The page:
A Bomb-Sniffing Dog for Peanuts

My short-hand description of Tracy is that she’s a bomb-sniffing dog for peanuts. What I mean by that is literally that she has been trained in the way that many military or police dogs have been trained (for explosives or illegal substances), but that her training is specifically to detect allergens.  Tracy is currently certified on detecting peanuts, peanut shells, peanut oil, cashews, and pistachios.  Those are 5 different scents to a dog — and we selected those 5 because Benjamin’s highest reactivity, to our knowledge, is to peanuts and then cashews and pistachios.

When Tracy searches an area and locates the smell of one of these allergens, she is trained to “alert” to it.  She does this by exhibiting a change in behavior once she finds the scent, and then sitting right where it’s the strongest.  If it’s not clear to the dog handler what she is doing or where the allergen is, she is trained to respond to a “show me” command – where she will get up from sitting and then nose the exact area again where she found the scent , or sometimes, if it’s obvious to her, she’ll even kind of paw at the area where she found it.  Then the handler gives her the biggest treat of all: a squeaky tennis ball!  When she finds something for us we praise her and give her the ball right in spot where she found the allergen, since she associates finding the allergen with playing a great game that gets her the prized-possession of a tennis ball!

Tracy needs to be able to alert to unknown amounts of peanuts or tree nuts.  One thing we’ve been asked is how we’ll EVER go grocery shopping since she will be alerting to things all over the place.  The answer is – yes, she can show us where the Butterfinger bar is or the bag of nuts (and she likes to, since it leads to getting a tennis ball!), but she does not need to alert all the time.  Tracy is trained to find nuts mostly when we ask her to.  That is, when she is given a command (“check it”), she knows that we want her to check an area or location. Otherwise she can be on a short leash so that we can walk through the store and get what we need (and just avoid the things that we can see!).  So she could check the shopping cart handle and cart, but need not check everything else out that Benjamin could just see and avoid.  We tried this successfully in a couple of stores today.

One other piece of detection work is that Tracy has to practice. So we have been learning how to do “hides” for her – both to maintain and increase her skill, and to let her know that WE like to play the “find the allergen game” just like her other handlers did.  So “hides” (for example, a single peanut in a sealed plastic container in a sealed black vinyl bag) are placed by one of her trainers in an area and we get to go find it with her.  For example, we did a practice search of a seating area around a fire pit today. Tracy could locate the “hide” under a seat cushion, or under the couch, or in the corner about 4-5 steps away from the seating area — all without seeing it.  Or, at Lowe’s, there was a “hide” placed inside a stack of plastic tarps (which have their own funny smell) and Tracy could find it successfully; she also could find it hidden inside the underside of a gas grill on display. When she can find hidden nuts on command, it increases our confidence in her whenever she alerts and increases her drive to find nuts whenever we ask (since it pleases us) and increases her ability to find small amounts in any place that they might be lurking when we ask her to search.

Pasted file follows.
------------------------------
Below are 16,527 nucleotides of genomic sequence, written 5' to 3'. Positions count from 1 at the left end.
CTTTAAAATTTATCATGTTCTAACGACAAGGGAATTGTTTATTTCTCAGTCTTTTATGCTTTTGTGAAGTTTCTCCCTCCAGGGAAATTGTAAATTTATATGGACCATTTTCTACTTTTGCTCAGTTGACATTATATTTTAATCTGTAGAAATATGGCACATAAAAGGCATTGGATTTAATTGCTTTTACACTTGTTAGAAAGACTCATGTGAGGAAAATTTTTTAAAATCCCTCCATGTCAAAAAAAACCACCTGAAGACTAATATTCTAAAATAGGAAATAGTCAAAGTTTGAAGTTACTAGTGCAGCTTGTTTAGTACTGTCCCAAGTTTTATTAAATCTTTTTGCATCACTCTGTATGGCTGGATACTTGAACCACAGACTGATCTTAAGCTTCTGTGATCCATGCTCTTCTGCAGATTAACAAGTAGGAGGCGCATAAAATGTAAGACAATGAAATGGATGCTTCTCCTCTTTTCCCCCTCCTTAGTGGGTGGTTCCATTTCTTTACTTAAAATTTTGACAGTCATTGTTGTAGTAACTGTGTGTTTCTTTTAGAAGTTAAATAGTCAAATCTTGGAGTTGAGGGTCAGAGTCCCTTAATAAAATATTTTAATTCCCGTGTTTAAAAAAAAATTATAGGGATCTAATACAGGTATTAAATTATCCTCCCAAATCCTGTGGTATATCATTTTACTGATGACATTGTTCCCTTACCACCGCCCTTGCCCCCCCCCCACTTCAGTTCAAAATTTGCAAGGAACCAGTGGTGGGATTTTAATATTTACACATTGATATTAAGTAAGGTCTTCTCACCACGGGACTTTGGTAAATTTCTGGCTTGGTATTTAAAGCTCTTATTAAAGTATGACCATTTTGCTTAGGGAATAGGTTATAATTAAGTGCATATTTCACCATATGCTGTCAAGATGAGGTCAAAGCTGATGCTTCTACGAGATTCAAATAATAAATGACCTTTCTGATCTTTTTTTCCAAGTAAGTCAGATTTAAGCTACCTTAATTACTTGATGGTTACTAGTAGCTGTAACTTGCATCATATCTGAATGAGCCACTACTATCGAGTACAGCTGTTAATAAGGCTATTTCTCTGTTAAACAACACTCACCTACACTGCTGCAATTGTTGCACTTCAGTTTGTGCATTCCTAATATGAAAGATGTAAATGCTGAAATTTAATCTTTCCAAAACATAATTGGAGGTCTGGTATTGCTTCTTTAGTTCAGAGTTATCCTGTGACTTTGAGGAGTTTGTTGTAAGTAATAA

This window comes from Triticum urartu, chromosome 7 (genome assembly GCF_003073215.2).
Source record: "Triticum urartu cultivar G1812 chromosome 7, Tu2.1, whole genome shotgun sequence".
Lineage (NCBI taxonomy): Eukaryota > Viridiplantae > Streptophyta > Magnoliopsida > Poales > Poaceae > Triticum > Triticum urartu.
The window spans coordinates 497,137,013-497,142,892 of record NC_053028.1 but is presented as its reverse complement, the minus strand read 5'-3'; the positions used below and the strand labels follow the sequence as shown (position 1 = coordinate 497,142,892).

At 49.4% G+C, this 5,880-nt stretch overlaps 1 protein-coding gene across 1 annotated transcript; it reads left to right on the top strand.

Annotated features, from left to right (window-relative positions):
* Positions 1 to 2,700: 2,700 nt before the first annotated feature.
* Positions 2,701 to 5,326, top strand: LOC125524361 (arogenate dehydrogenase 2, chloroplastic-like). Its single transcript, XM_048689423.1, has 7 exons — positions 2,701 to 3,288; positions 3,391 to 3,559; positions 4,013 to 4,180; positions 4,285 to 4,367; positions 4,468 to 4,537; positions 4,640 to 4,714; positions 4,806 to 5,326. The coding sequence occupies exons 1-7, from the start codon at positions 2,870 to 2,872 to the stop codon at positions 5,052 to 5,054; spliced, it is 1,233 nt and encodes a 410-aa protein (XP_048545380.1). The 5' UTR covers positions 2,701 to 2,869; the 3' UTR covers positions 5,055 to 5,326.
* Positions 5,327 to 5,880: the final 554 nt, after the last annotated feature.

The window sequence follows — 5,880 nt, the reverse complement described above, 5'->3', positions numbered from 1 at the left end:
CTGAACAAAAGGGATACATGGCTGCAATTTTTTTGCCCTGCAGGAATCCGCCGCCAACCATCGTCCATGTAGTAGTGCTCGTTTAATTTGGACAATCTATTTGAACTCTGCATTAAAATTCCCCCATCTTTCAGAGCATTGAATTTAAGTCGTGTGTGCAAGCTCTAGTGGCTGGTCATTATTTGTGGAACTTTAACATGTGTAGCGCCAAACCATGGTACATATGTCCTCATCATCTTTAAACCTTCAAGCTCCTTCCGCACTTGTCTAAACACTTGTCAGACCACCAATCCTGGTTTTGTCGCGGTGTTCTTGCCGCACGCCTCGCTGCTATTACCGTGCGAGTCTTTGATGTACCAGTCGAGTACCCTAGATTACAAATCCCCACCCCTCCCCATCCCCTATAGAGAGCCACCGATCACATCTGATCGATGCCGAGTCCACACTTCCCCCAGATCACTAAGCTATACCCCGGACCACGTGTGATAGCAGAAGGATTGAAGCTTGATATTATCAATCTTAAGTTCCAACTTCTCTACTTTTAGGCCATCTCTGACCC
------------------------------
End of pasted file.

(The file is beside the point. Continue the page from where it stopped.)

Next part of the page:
Good dog.

Under a mountain – and then on top of one…

There are (at least) two big things happening here at once for us in Colorado Springs. We have to get used to handling Tracy both as a come-with-us-everywhere service dog AND as an allergen detection dog.  So, we alternate between doing “hides” for detecting allergens with a number of trips and tasks with the dog just to make sure that we’re all comfortable with obedience expectations in Wal-Mart, under the table in a restaurant, on a tour to the Air Force Academy Chapel, etc.  And some of the time includes “mixed” trips – like Monday morning when we went to the new Brunswick bowling alley and arcade to encounter a tremendously over-stimulating environment, where we did some practice “hides” in the black light of the Lazer Tag room after bowling.  Wow!  That’s a lot of smells/sights/distractions, and Tracy is a pro on both her behavior and her detection.  I’ll write more about “hides” and the detection work in a later post …

One of the biggest things that showed how well Tracy is fitting in was our Father’s Day trip on Sunday.  Benjamin and I went with part of the group to a nearby cave – Cave of the Winds.  A cave tour could be very difficult for a service dog, but Tracy was totally nonplussed by walking into a dark place where the lighting was poor, that was underground, and where you weren’t allowed to touch the walls.  She went up and down narrow steps without much issue or even command.  She hesitated just once at one particularly steep and narrow metal staircase, but when coaxed just a little she did great.  And all this was without me holding the leash once; Benjamin handled her the entire time.